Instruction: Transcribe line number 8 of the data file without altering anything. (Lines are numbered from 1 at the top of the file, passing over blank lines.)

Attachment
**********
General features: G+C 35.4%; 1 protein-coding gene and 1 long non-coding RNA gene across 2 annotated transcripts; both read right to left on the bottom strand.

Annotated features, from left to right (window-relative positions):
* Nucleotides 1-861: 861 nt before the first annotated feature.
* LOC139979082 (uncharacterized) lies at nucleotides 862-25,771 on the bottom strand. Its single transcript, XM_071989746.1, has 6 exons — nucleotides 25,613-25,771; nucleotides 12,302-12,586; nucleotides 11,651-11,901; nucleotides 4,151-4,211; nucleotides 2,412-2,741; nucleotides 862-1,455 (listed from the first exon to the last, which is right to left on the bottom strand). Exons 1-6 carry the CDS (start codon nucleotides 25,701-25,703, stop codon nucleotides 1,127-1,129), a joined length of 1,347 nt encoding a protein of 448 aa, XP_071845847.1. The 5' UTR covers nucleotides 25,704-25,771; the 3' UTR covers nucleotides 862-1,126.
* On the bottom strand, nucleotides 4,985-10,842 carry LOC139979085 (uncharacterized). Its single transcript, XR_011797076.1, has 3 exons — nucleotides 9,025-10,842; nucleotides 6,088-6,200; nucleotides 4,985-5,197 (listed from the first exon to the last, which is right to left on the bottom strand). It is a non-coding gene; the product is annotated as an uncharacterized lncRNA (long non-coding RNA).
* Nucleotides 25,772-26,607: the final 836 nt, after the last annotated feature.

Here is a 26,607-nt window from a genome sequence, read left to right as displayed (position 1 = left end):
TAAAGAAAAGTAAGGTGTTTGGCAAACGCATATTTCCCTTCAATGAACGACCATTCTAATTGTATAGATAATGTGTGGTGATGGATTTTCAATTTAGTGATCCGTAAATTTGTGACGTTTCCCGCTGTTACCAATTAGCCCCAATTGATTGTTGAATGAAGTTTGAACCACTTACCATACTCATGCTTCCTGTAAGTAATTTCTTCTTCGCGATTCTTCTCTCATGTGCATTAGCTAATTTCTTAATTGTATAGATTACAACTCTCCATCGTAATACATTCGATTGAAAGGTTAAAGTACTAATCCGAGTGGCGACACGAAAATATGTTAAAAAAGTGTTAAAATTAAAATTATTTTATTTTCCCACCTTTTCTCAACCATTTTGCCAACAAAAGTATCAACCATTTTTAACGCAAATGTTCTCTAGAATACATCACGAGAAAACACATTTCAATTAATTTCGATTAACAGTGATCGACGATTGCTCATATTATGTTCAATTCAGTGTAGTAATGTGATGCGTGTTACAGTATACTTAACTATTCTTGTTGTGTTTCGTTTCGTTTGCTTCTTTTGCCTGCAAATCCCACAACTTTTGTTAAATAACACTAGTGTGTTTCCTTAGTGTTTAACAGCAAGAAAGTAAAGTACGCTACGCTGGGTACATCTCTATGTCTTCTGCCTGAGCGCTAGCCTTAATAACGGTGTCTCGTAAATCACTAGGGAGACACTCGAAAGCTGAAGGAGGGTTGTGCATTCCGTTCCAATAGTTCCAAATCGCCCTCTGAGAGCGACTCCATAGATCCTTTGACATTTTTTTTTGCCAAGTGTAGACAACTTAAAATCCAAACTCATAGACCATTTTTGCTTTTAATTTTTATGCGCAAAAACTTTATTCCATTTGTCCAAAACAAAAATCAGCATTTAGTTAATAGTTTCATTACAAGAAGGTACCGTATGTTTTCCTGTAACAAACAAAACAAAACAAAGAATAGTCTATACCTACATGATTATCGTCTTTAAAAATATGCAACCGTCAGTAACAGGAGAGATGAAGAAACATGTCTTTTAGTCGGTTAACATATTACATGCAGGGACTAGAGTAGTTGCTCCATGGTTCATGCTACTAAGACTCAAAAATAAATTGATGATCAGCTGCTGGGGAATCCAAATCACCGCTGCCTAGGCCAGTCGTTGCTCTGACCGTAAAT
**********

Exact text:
TAAAGAAAAGTAAGGTGTTTGGCAAACGCATATTTCCCTTCAATGAACGACCATTCTAATTGTATAGATAATGTGTGGTGATGGATTTTCAATTTAGTGATCCGTAAATTTGTGACGTTTCCCGCTGTTACCAATTAGCCCCAATTGATTGTTGAATGAAGTTTGAACCACTTACCATACTCATGCTTCCTGTAAGTAATTTCTTCTTCGCGATTCTTCTCTCATGTGCATTAGCTAATTTCTTAATTGTATAGATTACAACTCTCCATCGTAATACATTCGATTGAAAGGTTAAAGTACTAATCCGAGTGGCGACACGAAAATATGTTAAAAAAGTGTTAAAATTAAAATTATTTTATTTTCCCACCTTTTCTCAACCATTTTGCCAACAAAAGTATCAACCATTTTTAACGCAAATGTTCTCTAGAATACATCACGAGAAAACACATTTCAATTAATTTCGATTAACAGTGATCGACGATTGCTCATATTATGTTCAATTCAGTGTAGTAATGTGATGCGTGTTACAGTATACTTAACTATTCTTGTTGTGTTTCGTTTCGTTTGCTTCTTTTGCCTGCAAATCCCACAACTTTTGTTAAATAACACTAGTGTGTTTCCTTAGTGTTTAACAGCAAGAAAGTAAAGTACGCTACGCTGGGTACATCTCTATGTCTTCTGCCTGAGCGCTAGCCTTAATAACGGTGTCTCGTAAATCACTAGGGAGACACTCGAAAGCTGAAGGAGGGTTGTGCATTCCGTTCCAATAGTTCCAAATCGCCCTCTGAGAGCGACTCCATAGATCCTTTGACATTTTTTTTTGCCAAGTGTAGACAACTTAAAATCCAAACTCATAGACCATTTTTGCTTTTAATTTTTATGCGCAAAAACTTTATTCCATTTGTCCAAAACAAAAATCAGCATTTAGTTAATAGTTTCATTACAAGAAGGTACCGTATGTTTTCCTGTAACAAACAAAACAAAACAAAGAATAGTCTATACCTACATGATTATCGTCTTTAAAAATATGCAACCGTCAGTAACAGGAGAGATGAAGAAACATGTCTTTTAGTCGGTTAACATATTACATGCAGGGACTAGAGTAGTTGCTCCATGGTTCATGCTACTAAGACTCAAAAATAAATTGATGATCAGCTGCTGGGGAATCCAAATCACCGCTGCCTAGGCCAGTCGTTGCTCTGACCGTAAAT